During her working visit, FM Livni will meet with the prime ministers of both countries and sign a memorandum of understanding between Israel and Japan.
(Communicated by the Foreign Ministry Spokesman)
Deputy Prime Minister and Minister of Foreign Affairs Tzipi Livni has left for a working visit in Noutheast Asia. There, she will meet with the new Japanese Prime Minister, Shinzo Abe, and with South Korean Prime Minister Han Meyong-Sook. During her visit to Tokyo, Minister Livni will sign a memorandum of understanding upgrading relations between Israel and Japan.
Minister Livni will begin her tour of Southeast Asia in South Korea, which has gained special significance with the appointment of Ban Ki-moon as the new UN Secretary General. This is the first time an Israeli foreign minister will be visiting Korea, and it follows the historic visit of Korean Foreign Minister Ban Ki-moon to Israel in 2005. Israel and South Korea have maintained full diplomatic relations since 1962. In 1992, Israel reopened its embassy in Seoul, which had been closed since 1979.
On the diplomatic arena, Minister Livni will discuss with her hosts issues of major importance: the political process vis-à-vis the Palestinians, the Iranian nuclear threat, and the situation in Lebanon. She is expected to express her great appreciation for their responsible stance and their support of the three conditions set by the Quartet in relation to Hamas: recognition of Israel, adherence to signed agreements, and abandonment of terror.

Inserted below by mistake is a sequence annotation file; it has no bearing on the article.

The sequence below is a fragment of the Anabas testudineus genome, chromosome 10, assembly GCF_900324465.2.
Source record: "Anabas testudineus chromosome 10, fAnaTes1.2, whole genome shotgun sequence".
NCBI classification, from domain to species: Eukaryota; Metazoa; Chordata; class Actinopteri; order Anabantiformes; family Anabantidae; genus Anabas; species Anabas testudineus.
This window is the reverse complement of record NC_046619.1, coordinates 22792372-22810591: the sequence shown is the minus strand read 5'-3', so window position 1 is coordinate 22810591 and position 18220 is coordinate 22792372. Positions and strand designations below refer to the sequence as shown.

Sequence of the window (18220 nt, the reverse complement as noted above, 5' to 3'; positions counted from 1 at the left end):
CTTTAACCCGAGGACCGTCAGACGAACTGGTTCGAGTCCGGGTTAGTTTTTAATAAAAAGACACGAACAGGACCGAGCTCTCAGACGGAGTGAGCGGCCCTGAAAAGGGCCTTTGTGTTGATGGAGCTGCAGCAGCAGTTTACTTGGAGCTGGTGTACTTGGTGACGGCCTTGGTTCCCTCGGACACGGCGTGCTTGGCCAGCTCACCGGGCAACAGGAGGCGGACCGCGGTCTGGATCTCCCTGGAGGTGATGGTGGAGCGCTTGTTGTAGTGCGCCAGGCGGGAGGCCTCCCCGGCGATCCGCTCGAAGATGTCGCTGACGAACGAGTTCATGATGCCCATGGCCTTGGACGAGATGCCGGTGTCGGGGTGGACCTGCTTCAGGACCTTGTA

Foreign Minister Livni will also make time during her visit for the promotion of economic cooperation and commercial relations between the two countries. In 2006 alone, about 300 Israeli companies completed economic deals in South Korea. Currently on the agenda is the opening of development centers in Israel of giant South Korean companies such as LG and Samsong.
In the course of her visit, Minister Livni will meet with her counterpart, Foreign Minister Song Min-soon, tour industrial centers, and appear before economic leaders and national media personalities. She is also scheduled to speak at the Leadership Institute of Yonsei University before an audience of academicians, students, and public opinion shapers.
From Seoul, Minister Livni will proceed to Tokyo for a two-day official visit, following the visit to Israel of former Japanese Prime Minister Koizumi in July 2006. After his visit, the Japanese Prime Minister appointed a special emissary to the Middle East, who since then has visited the region 15 times. Japan is the Palestinian Authority’s largest single donor state ($100 million a year), is involved in regional economic projects in the Middle East, and has an interest in deepening its involvement also on the diplomatic plane.
In Tokyo, Minister Livni is expected to explain Israel’s positions to her hosts on the subjects of the political process vis-à-vis the Palestinians, implementation of Resolution 1701 concerning Lebanon, and Iran’s nuclear threat. Another topic of discussion will be possibilities for Israeli-Japanese cooperation in the field of space research, R&D, arrangement of direct flights between Tel Aviv and Tokyo, and expansion of cooperation with the Japanese international aid agency, JICA.